Extract from my project-related cultural context report (David Chipperfield Architects images seen on their website using this link):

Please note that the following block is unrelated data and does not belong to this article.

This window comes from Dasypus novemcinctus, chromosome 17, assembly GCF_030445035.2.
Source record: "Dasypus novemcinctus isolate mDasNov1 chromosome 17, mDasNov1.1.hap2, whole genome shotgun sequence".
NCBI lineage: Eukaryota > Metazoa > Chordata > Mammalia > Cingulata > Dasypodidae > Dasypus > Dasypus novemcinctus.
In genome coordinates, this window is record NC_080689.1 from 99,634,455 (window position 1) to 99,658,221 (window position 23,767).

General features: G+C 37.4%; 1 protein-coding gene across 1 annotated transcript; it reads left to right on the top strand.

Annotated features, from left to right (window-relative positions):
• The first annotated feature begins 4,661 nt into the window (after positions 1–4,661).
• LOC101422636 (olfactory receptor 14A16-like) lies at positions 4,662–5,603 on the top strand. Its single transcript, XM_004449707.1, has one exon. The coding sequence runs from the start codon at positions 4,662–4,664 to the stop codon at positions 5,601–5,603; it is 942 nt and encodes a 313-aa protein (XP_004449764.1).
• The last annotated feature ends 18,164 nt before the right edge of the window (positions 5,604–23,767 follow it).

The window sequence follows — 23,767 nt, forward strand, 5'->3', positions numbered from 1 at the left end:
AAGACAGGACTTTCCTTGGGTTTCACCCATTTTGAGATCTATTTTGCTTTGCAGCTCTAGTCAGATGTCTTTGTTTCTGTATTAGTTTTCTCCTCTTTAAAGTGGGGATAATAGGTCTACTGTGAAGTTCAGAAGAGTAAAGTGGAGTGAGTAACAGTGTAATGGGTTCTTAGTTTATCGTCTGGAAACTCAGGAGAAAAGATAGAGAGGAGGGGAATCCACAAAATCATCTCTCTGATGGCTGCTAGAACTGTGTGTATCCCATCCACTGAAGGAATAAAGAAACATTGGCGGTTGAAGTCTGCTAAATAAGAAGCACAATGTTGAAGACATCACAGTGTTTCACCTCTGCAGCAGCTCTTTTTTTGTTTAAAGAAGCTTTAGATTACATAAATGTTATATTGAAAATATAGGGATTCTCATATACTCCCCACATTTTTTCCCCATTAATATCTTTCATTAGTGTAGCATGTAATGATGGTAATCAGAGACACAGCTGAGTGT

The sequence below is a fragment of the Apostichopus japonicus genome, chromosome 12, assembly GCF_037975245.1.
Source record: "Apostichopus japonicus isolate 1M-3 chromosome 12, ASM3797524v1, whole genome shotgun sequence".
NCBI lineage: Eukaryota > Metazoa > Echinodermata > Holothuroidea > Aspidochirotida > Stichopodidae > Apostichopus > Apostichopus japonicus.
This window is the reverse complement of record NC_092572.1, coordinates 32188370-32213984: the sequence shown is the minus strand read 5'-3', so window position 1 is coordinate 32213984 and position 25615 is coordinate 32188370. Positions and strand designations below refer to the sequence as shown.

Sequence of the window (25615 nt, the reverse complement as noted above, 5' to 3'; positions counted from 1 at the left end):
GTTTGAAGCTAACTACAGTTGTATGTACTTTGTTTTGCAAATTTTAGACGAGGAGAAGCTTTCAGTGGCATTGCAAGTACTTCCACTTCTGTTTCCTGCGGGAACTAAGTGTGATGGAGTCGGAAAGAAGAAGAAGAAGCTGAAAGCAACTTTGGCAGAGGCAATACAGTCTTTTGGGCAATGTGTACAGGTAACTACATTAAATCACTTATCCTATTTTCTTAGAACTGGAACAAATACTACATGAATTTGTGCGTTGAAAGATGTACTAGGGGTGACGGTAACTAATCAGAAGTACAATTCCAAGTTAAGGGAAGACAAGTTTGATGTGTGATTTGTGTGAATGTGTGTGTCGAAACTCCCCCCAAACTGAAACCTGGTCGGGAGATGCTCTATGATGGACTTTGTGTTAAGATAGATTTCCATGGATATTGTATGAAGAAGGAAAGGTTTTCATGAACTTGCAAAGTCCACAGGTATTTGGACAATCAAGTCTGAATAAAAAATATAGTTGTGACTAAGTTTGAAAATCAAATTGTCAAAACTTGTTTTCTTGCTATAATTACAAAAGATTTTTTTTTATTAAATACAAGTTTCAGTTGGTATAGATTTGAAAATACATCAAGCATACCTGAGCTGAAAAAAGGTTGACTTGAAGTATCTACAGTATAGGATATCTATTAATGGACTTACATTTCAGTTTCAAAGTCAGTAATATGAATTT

The Neues Museum in Berlin illustrates how a variety of conservation processes may be employed harmoniously to complement each other where a variety of different conditions exist on the same site. It has been ‘conserved, rehabilitated, reconstructed and remodelled by Chipperfield, with Harrap as restoration architect’ (Stephens 20120, p. 58). They followed a general approach, like that proposed in the 1964 Venice Charter, of exposing changes occurring through time rather than disguising them or creating a facsimile of them. They chose not to place a hard-line between new and old elements instead opting for degrees of separation based on the state of the original fabric of the bombed-out structure. The richly decorated interiors of the restored original features are however read as a sharp contrast to the austerity of new additions, and serve as a reminder of the cruel disregard war shows for our built heritage. The conservation strategy, whilst healing the building, also serves its memories whether good or bad. However austere new additions may appear by direct comparison to the delight of the original/ restored features, they also bring with them new delights, bathed as they are in a natural, to some maybe heavenly, light of the day. The romanticism of the old is like theatre, intended to grab and surprise you, whilst new additions assume the character of a sombre but hopeful building, meditating on its past whilst looking to the future.